Florida Bong Ban Approved By Rick Scott

LOS ANGELES, CA - OCTOBER 19:  Pipes are displayed at Private Organic Therapy (P.O.T.), a non-profit co-operative medical mar
LOS ANGELES, CA - OCTOBER 19: Pipes are displayed at Private Organic Therapy (P.O.T.), a non-profit co-operative medical marijuana dispensary, on October 19, 2009 in Los Angeles, California. Attorney General Eric Holder announced new guidelines today for federal prosecutors in states where the use of marijuana for medicinal purposes is allowed under state law. Federal prosecutors will no longer trump the state with raids on the southern California dispensaries as they had been doing, but Los Angeles County District Attorney Steve Cooley recently began a crackdown campaign that will include raids against the facilities. Cooley maintains that virtually all marijuana dispensaries are in violation of the law because they profit from their product. The city of LA has been slow to come to agreement on how to regulate its 800 to 1,000 dispensaries. Californians voted to allow sick people with referrals from doctors to consume cannabis with the passage of state ballot Proposition 215 in 1996 and a total of 14 states now allow the medicinal use of marijuana. (Photo by David McNew/Getty Images)

Rick Scott's popularity is somehow on the upswing, according to a recent poll, despite a series of controversial laws he approved this month.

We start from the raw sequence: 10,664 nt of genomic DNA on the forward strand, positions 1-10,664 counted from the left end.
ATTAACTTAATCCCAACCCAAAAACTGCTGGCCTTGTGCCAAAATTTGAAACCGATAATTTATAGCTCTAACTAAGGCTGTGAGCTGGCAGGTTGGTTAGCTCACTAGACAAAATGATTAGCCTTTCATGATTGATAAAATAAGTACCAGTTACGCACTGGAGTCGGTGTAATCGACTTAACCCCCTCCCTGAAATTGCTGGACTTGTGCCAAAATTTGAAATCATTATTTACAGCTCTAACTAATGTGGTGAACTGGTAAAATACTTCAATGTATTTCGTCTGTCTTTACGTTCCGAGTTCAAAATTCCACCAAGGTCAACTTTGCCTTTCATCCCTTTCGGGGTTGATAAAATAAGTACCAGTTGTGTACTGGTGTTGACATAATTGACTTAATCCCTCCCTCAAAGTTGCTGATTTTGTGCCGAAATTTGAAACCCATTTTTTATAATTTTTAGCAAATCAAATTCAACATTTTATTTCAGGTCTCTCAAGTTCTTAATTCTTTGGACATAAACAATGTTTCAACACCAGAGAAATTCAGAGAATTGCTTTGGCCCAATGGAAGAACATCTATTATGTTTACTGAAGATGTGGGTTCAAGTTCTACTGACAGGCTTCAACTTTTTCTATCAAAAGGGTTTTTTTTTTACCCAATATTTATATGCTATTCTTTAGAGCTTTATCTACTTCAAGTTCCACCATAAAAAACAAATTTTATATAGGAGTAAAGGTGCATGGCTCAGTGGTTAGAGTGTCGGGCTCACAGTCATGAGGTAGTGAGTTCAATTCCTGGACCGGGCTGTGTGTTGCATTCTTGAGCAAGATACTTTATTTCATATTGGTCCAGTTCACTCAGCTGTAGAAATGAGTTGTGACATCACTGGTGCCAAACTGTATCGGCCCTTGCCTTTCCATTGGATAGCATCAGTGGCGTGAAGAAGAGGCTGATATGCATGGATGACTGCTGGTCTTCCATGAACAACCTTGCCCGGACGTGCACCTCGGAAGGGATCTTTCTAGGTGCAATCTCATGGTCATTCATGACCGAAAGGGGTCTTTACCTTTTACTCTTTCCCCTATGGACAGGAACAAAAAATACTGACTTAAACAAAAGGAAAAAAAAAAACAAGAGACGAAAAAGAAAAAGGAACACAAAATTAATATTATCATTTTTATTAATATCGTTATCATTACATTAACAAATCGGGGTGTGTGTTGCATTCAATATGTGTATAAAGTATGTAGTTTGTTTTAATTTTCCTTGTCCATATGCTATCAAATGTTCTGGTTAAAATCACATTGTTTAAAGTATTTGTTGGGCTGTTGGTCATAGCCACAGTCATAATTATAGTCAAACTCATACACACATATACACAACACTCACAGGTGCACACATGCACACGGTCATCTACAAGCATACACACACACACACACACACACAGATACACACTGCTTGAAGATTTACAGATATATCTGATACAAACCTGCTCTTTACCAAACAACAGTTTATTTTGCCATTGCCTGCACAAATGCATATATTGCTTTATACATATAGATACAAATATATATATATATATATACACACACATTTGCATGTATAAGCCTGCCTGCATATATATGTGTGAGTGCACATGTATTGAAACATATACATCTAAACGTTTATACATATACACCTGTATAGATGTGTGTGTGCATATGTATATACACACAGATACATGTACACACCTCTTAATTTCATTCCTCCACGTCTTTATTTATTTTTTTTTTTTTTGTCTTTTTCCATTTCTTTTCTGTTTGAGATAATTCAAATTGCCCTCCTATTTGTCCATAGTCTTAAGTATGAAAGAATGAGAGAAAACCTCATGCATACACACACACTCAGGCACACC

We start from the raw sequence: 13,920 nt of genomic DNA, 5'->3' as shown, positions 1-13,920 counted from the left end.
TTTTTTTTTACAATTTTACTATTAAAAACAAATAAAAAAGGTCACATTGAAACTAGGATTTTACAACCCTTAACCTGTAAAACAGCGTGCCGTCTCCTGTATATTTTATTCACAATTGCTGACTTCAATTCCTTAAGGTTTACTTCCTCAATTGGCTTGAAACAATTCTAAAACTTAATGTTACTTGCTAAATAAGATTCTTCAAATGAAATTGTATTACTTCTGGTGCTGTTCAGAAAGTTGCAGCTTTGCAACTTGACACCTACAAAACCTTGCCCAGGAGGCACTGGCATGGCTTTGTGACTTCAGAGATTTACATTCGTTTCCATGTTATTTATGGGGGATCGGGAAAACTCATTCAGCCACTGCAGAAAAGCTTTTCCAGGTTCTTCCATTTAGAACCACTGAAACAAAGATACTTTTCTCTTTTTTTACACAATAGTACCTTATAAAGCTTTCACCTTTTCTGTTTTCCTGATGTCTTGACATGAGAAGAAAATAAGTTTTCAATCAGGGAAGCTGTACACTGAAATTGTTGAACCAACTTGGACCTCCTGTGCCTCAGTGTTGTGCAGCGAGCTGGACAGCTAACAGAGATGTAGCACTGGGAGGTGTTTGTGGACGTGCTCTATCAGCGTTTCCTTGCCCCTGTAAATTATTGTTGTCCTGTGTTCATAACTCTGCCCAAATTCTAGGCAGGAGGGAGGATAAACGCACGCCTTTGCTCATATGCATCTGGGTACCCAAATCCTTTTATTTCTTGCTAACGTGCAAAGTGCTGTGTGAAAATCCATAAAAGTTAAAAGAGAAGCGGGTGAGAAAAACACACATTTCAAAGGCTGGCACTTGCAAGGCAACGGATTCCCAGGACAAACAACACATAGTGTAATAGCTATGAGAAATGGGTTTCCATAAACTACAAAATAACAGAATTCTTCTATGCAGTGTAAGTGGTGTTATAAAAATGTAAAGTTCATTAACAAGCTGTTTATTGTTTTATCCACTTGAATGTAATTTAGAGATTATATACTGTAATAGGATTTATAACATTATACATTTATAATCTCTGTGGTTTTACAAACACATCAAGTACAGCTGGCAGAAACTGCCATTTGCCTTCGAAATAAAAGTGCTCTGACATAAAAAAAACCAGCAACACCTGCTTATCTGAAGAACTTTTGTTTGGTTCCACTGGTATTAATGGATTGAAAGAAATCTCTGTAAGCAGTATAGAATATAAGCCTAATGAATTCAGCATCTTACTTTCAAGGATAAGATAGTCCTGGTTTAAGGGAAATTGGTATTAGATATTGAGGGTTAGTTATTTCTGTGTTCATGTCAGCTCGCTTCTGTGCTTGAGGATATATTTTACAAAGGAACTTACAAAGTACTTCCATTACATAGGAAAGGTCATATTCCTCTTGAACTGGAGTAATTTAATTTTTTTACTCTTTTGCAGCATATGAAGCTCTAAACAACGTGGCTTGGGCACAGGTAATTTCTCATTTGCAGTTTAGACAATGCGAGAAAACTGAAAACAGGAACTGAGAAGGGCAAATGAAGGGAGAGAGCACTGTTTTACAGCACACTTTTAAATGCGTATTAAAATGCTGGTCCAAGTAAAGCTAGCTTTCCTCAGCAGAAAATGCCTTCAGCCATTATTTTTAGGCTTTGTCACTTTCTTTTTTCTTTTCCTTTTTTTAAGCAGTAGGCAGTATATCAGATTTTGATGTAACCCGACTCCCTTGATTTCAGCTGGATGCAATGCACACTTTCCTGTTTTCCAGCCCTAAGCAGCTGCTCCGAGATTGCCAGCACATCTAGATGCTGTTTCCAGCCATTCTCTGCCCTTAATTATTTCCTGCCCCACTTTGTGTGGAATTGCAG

The bill makes it "unlawful for a person to knowingly and willfully sell or offer for sale at retail any drug paraphernalia... other than a pipe that is primarily made of briar, meerschaum, clay or corn cob."

That means that starting July 1, Florida head shop proprietors found selling pipes, bongs, and bowls, etc. will be charged with a first-degree misdemeanor; any subsequent violation will result in a third-degree felony charge, in which they lose the right to vote.

But the key wording is "knowingly and willfully," meaning as long as everyone doesn't make illicit drug use reference, sales of pipes, bongs, and bowls can continue in shops that make at least 75 percent of their revenue from tobacco products.

"If you come in referencing illegal substances, then we wouldn't sell it to you," an employee at Hialeah's Headquarters Tobacco & Gift Shop told the Miami New Times. "But that's how we have always operated."

Although the ban will be tricky to enforce, a Criminal Justice Impact Conference determined that a similar bill would have put more heads in beds at state and local prisons.

Meanwhile 70 percent of Floridians support more progressive marijuana laws such as legalizing medical cannabis, although one such bill didn't even get a committee hearing this legislative session.



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